Journal of the People’s Pastor

“Writing The History I’ve Lived, Living The History I Write!”

DARFUR DIARY

The Bells Are Still Ringing



On this day, Friday, April 25, 2008, Judge Cooperman had promised to render his decision regarding the guilt or innocence’s of the three police officers who had riddled the car containing Sean Bell, Joe Guzman and Trent Benefield. Sean Bell was killed. The other two wounded. After eight (8) long weeks, finally the day of reckoning had come.

I decided I would jot down my feelings and where I think the decision would land. I searched my heart, mind and experience for direction regarding the court decision.

Hearts desire

My hearts desire tells me that these officers who killed and maimed innocent men should be found guilty of something and would be found guilty of something.

My experience


Born of over sixty years of interacting with the police form Georgia to New York, and 50 years in the ministry, have taught me to believe that these officers would be exonerated. Many cases came to my mind: Claude Reese 14 years old, Brooklyn, Clifford Glover 11years old, Jamaica Queens, Ricky Bowden 11years old, Staten Island, Jay Parker 15, Jamaica Queens, Randy Evans 15 years old, Brooklyn. And there was Arthur Miller, 6/14/78 and Luis Bias, 8/79, Brooklyn. Peter Funchez, Bronx, Michael Griffith, 1986, Brooklyn. And there were women too – Marian Johnson, 1978, St. Johns Place, 1978, and Elizabeth Magnum, 8/79, Brooklyn. Eleanor Bumpers, 1984, Bronx. And then in more recent times – Amadou Diallo, 1999, Patrick Bailey, 1997, Patrick Dorismond, 2000, Timothy Stanberry, 2004, all have three things in common – all black, all killed by the police and no guilty verdict. In some of these cases, I thought that the evidence was so overwhelming that a guilty verdict was inevitable. But the decision, as always, favored the police officers.

My mind

My mind tells me this will be a political decision. Judge Cooperman will give everybody a little something but no body will get everything. It is hard to believe that the judge would not take into account the deep emotions of the community and the obvious excessive firing into the car of unarmed persons. Yet, he must pay respect to the law. He knows his decision will be reviewed intensely and endlessly. And what he does he knows must appear to be fair.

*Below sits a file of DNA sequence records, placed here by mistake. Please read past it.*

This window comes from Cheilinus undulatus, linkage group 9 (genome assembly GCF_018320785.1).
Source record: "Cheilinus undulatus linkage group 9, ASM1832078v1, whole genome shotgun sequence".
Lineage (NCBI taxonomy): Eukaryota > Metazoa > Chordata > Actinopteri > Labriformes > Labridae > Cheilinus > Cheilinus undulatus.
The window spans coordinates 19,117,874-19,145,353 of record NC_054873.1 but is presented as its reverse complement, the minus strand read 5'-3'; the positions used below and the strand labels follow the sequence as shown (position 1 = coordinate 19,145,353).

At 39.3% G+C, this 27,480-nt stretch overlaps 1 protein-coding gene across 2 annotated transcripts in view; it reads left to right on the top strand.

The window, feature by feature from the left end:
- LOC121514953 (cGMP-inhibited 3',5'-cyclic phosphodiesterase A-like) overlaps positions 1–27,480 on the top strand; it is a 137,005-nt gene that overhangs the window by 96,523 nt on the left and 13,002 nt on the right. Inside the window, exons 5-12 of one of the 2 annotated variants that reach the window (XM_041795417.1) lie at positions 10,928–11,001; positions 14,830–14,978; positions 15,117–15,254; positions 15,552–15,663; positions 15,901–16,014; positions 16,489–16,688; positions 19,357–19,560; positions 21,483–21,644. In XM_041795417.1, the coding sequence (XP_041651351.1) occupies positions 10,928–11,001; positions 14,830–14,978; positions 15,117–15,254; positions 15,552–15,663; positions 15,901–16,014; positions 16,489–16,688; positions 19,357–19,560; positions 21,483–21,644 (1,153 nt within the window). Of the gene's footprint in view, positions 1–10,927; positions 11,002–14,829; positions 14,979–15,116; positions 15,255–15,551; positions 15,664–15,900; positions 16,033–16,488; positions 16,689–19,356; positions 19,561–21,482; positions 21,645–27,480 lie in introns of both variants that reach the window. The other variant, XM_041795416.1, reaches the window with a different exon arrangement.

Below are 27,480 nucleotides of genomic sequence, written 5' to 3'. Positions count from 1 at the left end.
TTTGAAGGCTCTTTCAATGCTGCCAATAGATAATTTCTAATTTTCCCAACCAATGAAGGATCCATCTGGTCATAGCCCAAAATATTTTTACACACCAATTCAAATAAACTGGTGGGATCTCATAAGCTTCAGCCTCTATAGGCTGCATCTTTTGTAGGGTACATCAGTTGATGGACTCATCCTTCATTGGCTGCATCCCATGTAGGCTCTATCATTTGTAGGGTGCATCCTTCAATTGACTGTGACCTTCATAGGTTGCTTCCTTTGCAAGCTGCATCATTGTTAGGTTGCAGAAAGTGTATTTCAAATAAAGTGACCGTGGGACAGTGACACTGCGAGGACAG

With these thoughts in my mind I hastened to the courthouse. When I arrived, the line was two to three deep stretching over a block. TV trucks lined the streets. Camera- persons, still and television, was in constant motion. They were taking pictures of crowds, individuals, everything. The climate was tense. Policemen were edgy as they sought to keep the crowd back. I arrived at the entrance and immediately asked for a supervisor. I was told to wait at the gate; they would secure a seat for me. The family, Rev. Sharpton and Councilman Charles Barron were already inside. Several officers came to fetch me as people at the gate screamed for admittance.

Police officers lined the hall leading to the courtroom. Inside the courtroom, bodies were jammed together. They were able to squeeze me a seat, as bodies pressed closer together. The judge was already in place. He called the lawyers to the bench for a consultation. When they returned, Judge Cooperman began to read his decision. He recapitulated the scene at the Kalua Club. He emphasized the confrontation between Sean Bell and his party and a stranger standing by a black SUV with his hand in his pocket. He quoted a statement which is alleged to have been made by Joe Guzman, “I’m going to get my gun.” He continued rehearsing the details. He traced the movements of the Bell party to the vehicle in which Bell, Joe Guzman and Trent Benefield entered. The judge recounted the story that Marc Cooper told. He yelled at the moving vehicle to stop. The vehicle continued and hit him, he thought he saw Joe Guzman raise his hand as though he had a gun and he then opened fire. The other two officers, Michael Oliver & Gescard Isnora followed suit. Cooper firing 4 shots, Isnora firing 11 shots and Oliver firing 31 shots. The judge at the outset gave us a hint, which way he was leaning He said that we are concerned with the mind of the police officer and not the mind of the victims. The judge went to great length to underscore what he called inconsistencies in the witnesses’ testimonies. Decorum on the witness stand and the criminal background of the witnesses including those who were shot. Therefore, he concluded, “The state, he said, had fell to meet the burden of proof. The officers therefore are not guilty.”